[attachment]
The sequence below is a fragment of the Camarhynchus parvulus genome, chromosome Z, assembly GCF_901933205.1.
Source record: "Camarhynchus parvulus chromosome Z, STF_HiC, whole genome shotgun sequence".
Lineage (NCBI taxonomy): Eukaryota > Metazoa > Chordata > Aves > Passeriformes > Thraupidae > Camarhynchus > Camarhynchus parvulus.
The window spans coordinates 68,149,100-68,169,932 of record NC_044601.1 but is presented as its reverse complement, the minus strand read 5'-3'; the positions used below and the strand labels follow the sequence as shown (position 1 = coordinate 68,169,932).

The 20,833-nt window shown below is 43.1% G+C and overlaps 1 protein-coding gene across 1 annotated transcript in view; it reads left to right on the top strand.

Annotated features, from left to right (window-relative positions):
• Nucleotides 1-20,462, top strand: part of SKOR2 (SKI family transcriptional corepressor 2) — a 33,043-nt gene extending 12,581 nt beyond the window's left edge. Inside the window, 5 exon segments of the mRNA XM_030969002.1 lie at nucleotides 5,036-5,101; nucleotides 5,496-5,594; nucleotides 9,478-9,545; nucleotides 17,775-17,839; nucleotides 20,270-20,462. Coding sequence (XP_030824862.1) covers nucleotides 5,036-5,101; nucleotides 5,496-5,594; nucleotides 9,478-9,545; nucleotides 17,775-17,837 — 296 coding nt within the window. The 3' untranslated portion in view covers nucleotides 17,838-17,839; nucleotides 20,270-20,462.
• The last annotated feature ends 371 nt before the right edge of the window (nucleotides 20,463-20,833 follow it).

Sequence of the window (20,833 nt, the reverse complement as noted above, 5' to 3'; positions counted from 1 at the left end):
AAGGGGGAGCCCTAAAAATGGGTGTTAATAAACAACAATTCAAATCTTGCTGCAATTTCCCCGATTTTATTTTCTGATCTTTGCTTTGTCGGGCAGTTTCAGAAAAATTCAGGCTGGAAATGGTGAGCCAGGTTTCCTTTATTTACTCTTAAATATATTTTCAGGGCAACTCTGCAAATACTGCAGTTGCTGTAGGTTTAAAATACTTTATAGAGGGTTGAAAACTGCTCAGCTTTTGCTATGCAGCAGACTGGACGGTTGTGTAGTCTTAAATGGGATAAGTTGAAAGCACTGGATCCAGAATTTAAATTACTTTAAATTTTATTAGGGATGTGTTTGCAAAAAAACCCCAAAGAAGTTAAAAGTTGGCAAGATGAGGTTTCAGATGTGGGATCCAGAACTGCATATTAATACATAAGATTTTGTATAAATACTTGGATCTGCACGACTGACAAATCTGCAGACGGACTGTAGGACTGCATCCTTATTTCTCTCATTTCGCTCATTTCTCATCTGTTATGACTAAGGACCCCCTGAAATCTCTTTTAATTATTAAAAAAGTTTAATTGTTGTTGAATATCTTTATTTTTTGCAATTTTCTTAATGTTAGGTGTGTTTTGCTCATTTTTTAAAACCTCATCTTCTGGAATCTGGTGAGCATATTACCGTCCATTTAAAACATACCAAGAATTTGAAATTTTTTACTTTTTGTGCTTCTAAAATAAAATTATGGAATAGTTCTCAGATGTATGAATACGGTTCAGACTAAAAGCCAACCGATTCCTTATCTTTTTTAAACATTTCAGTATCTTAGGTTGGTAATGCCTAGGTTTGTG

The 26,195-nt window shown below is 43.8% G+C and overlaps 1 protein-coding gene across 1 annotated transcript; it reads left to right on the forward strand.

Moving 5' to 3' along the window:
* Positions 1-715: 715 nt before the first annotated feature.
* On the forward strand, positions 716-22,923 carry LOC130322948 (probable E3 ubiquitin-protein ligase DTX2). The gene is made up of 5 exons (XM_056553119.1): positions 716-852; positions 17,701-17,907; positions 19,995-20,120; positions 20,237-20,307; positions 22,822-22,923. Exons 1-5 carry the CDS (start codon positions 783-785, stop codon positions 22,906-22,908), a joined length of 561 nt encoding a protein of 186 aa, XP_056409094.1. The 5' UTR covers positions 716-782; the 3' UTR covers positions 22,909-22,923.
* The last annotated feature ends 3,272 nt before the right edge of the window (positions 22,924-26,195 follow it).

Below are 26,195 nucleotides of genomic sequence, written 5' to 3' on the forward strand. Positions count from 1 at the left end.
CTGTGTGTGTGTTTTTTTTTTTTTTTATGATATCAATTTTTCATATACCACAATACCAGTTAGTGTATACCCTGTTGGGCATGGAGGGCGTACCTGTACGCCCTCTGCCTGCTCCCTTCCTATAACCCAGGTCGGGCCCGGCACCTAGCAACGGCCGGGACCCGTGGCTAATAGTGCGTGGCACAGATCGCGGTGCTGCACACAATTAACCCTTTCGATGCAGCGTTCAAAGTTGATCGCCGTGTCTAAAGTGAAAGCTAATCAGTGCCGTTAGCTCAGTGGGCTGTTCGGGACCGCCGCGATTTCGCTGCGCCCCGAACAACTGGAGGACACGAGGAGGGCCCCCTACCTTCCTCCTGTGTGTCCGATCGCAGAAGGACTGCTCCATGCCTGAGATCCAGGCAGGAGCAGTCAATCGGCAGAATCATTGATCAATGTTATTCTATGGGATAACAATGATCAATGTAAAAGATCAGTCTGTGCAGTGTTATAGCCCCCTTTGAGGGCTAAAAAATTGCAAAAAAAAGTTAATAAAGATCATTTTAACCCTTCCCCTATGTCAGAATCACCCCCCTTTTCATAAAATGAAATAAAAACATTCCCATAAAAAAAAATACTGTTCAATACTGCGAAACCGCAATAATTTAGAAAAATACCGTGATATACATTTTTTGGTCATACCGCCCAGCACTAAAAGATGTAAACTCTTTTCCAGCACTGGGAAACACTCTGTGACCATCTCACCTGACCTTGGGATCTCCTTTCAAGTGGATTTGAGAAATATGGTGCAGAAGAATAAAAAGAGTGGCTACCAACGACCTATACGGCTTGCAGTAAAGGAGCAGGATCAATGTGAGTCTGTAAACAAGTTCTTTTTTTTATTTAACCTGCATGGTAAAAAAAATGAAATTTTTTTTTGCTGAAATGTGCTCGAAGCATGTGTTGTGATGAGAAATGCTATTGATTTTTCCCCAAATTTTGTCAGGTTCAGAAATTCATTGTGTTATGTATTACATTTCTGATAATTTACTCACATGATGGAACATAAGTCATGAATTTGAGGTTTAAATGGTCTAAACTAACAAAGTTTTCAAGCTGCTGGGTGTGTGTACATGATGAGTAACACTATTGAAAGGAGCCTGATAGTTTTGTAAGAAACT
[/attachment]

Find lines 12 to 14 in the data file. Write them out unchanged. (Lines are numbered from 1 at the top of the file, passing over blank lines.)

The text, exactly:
Moving 5' to 3' along the window:
* Positions 1-715: 715 nt before the first annotated feature.
* On the forward strand, positions 716-22,923 carry LOC130322948 (probable E3 ubiquitin-protein ligase DTX2). The gene is made up of 5 exons (XM_056553119.1): positions 716-852; positions 17,701-17,907; positions 19,995-20,120; positions 20,237-20,307; positions 22,822-22,923. Exons 1-5 carry the CDS (start codon positions 783-785, stop codon positions 22,906-22,908), a joined length of 561 nt encoding a protein of 186 aa, XP_056409094.1. The 5' UTR covers positions 716-782; the 3' UTR covers positions 22,909-22,923.